I remember as a kid seeing hundreds of flying ants at certain times in the summer. My grandmother called them pismires, which I thought was hilarious as a little kid (piss-mires). Fast forward twenty years and I suddenly find myself thinking about these pismires again, this time as a potential forage food for trout. There are two kinds of flying ants in my area that I’ve noticed on the river, the big black ugly ones that I remember from my youth, and a smaller red variety with hatches that rival that of even the most prolific mayflies. I’ll be showing you how to tie the big black variety of flying ant today, and will probably post a how-to on the smaller red variety sometime in the future.
Flying ants are the queens and drones of an ant colony, and perform a mating flights with numbers often matching traditional hatches of mayflies, stoneflies, and caddisflies. After the mating flight, the males die and the females will land in search of a location to start a new colony. The prime time for fishing flying ants is during the mating flight, but as you can imagine the queens often wander into a river when looking for a new colony site so the pattern can be fished for a days to weeks after the flying ant “hatch” depending on the species.
The fly shown below is a big ugly pattern meant to imitate a big ugly bug. The proportions and colour of the flying ant will differ based on species and geographical location. The black variety in my area is similar to the first picture in the post, but with a smaller thorax and head. The most prominent feature of this species is a very large abdomen.
- Black foam
- Black thread
- Elk Hair or Deer Hair. I prefer elk hair for this pattern, but feel free to experiment.
- Dry Fly Hackle
- A long hook. I use a size 8 Mustad streamer hook. The heavy use of of foam on this pattern keeps the heavy hook afloat.
How to tie an elk hair foam flying ant
Step 1: Select a size 8 Mustad streamer hook (or something similar) and mash the bard in the vice.
Step 2: Cut a strip of black foam, you want the foam piece to be as long as possible.
Step 3: Tie foam strip onto the hook shank. There’s no need to make the thread wraps overly tight.
Step 4: Wrap the foam piece around the hook shank forward, backwards, and then forwards again or however many times is needed to achieved desired body shape and thickness. A trick to creating a smooth body is to stretch the foam slightly as you wrap, just do this on the last few wraps though, as it reduces buoyancy slightly.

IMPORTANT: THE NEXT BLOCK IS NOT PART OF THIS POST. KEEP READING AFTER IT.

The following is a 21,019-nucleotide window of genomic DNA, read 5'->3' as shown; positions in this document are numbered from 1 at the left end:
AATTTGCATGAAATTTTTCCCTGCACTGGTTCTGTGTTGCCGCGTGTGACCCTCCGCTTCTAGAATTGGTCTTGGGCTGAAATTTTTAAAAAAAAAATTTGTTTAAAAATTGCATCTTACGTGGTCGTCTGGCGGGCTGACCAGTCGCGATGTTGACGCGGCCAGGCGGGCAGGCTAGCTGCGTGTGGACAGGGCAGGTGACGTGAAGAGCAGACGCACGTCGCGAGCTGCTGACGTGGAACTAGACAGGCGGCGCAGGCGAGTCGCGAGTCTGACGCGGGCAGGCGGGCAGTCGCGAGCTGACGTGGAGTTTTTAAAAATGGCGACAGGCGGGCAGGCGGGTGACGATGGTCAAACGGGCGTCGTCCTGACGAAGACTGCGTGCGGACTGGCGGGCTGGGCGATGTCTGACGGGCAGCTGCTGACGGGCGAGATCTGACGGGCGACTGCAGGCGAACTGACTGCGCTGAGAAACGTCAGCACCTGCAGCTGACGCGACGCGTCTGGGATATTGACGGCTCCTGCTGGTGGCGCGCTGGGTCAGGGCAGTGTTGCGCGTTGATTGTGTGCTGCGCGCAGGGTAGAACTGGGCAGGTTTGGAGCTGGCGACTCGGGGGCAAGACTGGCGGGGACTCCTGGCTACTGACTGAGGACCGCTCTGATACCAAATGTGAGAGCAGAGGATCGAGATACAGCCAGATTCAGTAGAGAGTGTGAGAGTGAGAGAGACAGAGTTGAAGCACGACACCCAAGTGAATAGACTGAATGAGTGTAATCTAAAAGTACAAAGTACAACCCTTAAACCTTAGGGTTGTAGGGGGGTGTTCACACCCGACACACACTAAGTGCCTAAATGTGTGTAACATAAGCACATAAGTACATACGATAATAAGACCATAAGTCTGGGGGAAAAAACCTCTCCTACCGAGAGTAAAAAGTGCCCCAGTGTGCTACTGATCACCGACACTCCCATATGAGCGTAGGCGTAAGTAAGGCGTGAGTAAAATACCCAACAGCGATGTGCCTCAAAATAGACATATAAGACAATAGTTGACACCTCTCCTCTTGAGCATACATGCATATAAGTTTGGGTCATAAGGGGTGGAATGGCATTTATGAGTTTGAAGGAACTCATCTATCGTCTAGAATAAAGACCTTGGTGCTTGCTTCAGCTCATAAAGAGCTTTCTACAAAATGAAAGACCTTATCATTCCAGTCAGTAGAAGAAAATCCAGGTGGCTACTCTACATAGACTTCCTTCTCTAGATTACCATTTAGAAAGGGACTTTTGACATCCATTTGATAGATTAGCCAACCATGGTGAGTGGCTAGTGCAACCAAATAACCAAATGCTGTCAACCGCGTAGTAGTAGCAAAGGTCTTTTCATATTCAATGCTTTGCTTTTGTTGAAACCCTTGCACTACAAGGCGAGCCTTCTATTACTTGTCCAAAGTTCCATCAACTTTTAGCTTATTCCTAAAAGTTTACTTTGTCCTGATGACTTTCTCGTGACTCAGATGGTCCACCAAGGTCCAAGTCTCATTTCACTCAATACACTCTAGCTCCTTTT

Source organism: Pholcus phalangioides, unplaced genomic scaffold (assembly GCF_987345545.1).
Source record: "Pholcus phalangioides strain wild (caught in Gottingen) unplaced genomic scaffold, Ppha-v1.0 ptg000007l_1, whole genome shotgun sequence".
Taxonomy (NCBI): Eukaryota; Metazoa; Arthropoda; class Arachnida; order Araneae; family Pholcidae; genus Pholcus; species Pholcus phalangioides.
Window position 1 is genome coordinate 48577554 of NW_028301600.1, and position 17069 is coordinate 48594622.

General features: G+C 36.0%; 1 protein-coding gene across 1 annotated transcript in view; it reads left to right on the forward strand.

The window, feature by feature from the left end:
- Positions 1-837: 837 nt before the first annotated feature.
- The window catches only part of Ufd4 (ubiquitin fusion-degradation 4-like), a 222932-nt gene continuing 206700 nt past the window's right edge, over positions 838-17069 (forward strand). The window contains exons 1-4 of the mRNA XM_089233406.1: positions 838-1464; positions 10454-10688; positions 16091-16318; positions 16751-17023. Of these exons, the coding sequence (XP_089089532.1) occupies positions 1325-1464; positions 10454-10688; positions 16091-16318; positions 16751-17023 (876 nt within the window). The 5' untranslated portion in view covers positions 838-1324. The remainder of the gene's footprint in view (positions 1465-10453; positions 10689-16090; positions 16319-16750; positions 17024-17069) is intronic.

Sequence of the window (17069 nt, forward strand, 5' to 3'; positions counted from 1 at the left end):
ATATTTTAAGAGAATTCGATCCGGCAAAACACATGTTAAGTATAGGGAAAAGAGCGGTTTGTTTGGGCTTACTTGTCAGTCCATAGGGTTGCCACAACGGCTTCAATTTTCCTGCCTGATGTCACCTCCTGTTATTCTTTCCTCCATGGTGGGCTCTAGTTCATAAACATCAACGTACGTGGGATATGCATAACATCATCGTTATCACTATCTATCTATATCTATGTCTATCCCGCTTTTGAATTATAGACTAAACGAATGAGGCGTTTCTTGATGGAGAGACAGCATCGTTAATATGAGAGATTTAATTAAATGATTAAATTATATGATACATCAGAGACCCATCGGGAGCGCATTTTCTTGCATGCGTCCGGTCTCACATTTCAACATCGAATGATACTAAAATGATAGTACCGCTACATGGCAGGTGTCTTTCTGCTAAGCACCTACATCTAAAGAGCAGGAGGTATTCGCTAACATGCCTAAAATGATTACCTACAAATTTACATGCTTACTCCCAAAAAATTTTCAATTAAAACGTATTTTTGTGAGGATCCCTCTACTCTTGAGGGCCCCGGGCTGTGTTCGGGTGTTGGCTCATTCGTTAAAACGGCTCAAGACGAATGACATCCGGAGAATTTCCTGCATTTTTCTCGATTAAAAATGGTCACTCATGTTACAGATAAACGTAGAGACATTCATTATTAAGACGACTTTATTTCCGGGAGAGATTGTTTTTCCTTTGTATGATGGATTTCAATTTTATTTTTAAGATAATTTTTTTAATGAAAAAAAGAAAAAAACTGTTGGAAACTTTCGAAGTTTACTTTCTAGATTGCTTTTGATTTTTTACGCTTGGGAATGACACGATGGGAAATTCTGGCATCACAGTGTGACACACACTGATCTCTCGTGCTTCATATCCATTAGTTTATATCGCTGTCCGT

Step 5: Tie the foam in place after you are done wrapping. The foam body may try to unravel when you do this, hold the foam in place with your fingers and wrap the thread back over the body slightly to secure it in place. It helps if the thread wraps are in the same direction the foam was wrapped around the hook shank. When tying down the foam, make sure a piece extends beyond the hook eye.
Step 6: Make sure your thread is positioned right in front of the foam body.
Step 7: Snip a small clump of elk or deer hair from the hide. Stack the elk hair in a stacker to align the tips.
Step 8: Tie in the elk hair clump the same way you would with a elk hair caddis pattern. You don’t want to elk hair to flair to much, so don’t wrap your thread as tightly as you would with a elk hair caddis.
Step 9: Trim the butt ends of the elk hair quite close to the thread wraps. a small drop of head cement or hard as nails applied to the thread wraps at this point couldn’t hurt.
Step 10: Tie in a piece of saddle hackle. I find using a hackle size slightly larger than the hook gap looks good. To prevent the feather from slipping out, I always trim the bottom fibres to create little “teeth” to keep it in place when I tie it in.
Step 11: Create a tapered head with your thread wraps for the feather to wrap over. If wanted, you could add a small amount of dubbing at this point.
Step 12: Do about 4 wraps of the feather and tie in right behind the hook eye.
Step 13: Trim the foam head to desired size and shape. I like to cut it off straight and then cut each corner to create a hexagonal head.
Step 14: Whip finish and apply a drop of head cement or hard as nails to complete the fly.
Like I said earlier, it’s not exactly a pretty pattern, but it does a good job of imitating the naturals. As a bonus, it’s all foam body coupled with the elk hair makes it float like a cork! I’ve successfully caught both brookies and rainbow trout with this pattern, but I’d imagine it would make an excellent smallmouth bass or sunfish dry fly as well.
Since the body is foam, you can substitute any colours in place of black. I tied a slight variation of this pattern in yellow and it makes a pretty good hornet imitation. I did a few more foam wraps to make a thicker body, did an extra foam wrap to create the head, and added stripes to the body with a sharpie.